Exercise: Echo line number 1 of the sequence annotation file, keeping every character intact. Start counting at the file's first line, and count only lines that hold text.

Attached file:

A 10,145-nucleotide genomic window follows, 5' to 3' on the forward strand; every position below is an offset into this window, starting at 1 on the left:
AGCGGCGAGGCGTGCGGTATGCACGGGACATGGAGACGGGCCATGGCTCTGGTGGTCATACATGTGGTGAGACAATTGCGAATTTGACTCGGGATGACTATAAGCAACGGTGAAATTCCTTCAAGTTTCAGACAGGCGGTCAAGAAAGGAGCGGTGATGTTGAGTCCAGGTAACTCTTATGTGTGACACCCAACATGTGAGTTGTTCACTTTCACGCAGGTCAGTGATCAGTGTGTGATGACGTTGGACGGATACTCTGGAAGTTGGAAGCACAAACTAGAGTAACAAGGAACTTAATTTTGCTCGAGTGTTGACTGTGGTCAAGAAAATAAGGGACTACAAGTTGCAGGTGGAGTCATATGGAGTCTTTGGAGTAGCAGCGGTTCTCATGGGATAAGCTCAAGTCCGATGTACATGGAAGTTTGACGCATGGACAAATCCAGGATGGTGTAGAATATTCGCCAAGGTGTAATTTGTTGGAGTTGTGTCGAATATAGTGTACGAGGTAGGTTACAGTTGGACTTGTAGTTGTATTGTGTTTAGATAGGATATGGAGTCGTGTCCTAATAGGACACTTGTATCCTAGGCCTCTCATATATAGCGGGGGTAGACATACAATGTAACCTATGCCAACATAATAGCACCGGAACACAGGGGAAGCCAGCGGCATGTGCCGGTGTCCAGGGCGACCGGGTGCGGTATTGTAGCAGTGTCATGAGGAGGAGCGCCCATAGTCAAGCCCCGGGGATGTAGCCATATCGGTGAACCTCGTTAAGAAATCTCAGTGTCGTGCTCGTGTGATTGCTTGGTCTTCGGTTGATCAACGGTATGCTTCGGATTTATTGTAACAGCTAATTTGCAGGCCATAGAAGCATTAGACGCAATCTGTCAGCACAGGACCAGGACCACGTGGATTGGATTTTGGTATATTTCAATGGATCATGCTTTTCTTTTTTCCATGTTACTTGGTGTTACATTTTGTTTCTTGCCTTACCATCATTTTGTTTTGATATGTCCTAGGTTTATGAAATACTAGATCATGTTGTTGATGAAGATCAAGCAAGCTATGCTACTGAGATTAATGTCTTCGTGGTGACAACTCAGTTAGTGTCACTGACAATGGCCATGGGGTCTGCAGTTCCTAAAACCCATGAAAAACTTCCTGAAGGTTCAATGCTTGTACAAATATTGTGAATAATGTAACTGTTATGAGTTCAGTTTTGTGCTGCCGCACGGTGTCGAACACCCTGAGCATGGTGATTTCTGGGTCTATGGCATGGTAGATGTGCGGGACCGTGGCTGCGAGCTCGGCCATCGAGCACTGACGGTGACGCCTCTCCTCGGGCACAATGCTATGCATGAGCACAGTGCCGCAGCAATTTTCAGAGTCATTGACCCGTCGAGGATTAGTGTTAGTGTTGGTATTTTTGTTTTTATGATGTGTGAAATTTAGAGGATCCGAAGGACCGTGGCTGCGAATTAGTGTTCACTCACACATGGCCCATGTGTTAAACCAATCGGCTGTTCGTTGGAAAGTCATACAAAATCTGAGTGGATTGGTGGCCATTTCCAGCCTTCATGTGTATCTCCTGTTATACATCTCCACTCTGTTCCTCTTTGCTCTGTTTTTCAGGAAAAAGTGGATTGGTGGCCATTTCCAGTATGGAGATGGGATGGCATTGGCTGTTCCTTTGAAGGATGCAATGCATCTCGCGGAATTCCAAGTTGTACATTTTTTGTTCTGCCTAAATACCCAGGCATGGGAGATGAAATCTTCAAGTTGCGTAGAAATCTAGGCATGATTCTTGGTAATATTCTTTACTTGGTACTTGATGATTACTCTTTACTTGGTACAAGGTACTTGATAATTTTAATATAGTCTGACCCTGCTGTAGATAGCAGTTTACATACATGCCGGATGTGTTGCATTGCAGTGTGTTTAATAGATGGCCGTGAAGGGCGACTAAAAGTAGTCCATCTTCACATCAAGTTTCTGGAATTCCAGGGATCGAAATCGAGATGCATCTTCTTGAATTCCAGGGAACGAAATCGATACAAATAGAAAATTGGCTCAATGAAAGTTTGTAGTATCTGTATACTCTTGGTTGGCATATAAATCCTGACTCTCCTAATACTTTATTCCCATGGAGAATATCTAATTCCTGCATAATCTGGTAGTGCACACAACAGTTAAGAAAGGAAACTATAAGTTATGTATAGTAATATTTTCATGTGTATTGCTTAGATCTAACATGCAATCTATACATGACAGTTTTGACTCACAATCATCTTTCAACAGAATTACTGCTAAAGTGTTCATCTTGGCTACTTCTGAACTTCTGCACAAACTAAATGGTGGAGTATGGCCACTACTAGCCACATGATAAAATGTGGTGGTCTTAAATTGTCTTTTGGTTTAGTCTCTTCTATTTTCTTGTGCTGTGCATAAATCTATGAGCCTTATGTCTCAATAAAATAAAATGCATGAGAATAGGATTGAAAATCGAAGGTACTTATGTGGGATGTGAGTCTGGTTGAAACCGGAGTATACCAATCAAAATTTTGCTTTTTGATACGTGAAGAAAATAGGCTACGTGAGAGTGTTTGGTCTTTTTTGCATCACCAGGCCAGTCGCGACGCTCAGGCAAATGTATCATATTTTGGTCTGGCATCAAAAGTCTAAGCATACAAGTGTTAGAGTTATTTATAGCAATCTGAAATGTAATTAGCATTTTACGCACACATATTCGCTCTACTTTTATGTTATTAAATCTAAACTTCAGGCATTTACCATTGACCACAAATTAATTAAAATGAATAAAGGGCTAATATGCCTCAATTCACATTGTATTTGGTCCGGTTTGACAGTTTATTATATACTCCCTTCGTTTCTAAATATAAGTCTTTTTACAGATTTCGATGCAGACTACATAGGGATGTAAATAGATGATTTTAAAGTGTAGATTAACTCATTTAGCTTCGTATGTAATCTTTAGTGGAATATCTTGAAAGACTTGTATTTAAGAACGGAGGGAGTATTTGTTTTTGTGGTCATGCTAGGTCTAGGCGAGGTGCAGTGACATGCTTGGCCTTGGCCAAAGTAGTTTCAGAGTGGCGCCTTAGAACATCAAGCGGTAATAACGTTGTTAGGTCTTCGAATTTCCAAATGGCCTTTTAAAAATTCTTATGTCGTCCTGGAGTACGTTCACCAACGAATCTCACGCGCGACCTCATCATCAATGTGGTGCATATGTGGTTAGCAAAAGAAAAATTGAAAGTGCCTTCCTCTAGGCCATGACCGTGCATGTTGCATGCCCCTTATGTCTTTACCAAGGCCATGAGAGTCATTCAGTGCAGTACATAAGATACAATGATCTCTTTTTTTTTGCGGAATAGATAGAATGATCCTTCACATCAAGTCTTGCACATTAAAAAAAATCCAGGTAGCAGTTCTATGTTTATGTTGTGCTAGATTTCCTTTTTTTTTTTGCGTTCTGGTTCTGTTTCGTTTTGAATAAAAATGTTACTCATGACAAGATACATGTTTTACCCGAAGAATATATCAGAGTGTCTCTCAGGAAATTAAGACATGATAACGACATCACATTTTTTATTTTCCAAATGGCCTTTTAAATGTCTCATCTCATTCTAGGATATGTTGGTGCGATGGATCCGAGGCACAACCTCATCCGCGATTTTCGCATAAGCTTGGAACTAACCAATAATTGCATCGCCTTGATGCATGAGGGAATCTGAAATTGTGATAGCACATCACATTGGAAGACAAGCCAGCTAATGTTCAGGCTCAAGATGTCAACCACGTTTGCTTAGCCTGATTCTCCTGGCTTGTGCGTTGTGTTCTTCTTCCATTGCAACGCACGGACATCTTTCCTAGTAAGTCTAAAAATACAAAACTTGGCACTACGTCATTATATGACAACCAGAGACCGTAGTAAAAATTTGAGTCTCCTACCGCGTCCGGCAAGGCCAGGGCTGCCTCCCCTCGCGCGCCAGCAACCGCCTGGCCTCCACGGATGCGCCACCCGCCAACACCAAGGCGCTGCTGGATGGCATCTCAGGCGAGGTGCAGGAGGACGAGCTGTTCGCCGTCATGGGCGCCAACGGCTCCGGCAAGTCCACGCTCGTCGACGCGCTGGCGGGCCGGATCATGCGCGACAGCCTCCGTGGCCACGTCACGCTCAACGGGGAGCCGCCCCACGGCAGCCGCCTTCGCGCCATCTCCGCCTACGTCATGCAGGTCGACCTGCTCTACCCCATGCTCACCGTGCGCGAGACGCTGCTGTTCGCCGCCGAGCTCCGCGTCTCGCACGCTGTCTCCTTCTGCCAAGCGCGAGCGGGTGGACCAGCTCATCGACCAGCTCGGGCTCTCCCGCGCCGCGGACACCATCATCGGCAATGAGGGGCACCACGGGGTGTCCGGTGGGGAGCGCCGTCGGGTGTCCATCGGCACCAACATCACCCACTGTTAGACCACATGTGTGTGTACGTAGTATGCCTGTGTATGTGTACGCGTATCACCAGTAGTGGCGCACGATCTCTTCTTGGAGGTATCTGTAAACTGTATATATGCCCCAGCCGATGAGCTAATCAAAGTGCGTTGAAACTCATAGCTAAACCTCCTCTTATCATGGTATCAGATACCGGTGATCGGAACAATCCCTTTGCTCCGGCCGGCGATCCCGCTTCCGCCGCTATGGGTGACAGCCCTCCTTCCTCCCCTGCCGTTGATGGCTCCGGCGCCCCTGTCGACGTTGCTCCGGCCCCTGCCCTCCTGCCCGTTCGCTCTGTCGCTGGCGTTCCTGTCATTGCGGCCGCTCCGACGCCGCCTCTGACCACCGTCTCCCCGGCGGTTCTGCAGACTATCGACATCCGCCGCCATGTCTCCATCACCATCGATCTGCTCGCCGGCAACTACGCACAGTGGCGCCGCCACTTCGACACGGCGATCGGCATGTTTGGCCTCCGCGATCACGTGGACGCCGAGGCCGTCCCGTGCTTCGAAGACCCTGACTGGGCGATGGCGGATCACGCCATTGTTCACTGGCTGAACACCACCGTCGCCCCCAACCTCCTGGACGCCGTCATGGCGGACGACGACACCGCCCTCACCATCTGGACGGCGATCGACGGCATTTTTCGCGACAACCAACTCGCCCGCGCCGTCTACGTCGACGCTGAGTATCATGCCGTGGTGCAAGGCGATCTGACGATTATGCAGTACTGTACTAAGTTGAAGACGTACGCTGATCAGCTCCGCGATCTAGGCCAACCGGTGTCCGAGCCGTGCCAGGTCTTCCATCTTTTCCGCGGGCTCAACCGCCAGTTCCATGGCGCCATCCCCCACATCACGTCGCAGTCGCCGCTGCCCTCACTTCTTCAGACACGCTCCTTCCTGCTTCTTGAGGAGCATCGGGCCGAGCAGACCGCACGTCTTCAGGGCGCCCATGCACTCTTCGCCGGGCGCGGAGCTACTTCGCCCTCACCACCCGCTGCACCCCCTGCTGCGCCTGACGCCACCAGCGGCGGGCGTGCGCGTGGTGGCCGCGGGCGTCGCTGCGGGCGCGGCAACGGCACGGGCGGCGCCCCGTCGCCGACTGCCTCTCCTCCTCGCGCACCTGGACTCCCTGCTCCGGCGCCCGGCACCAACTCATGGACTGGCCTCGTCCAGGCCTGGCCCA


A 10,145-nucleotide genomic window follows, 5' to 3' on the forward strand; every position below is an offset into this window, starting at 1 on the left: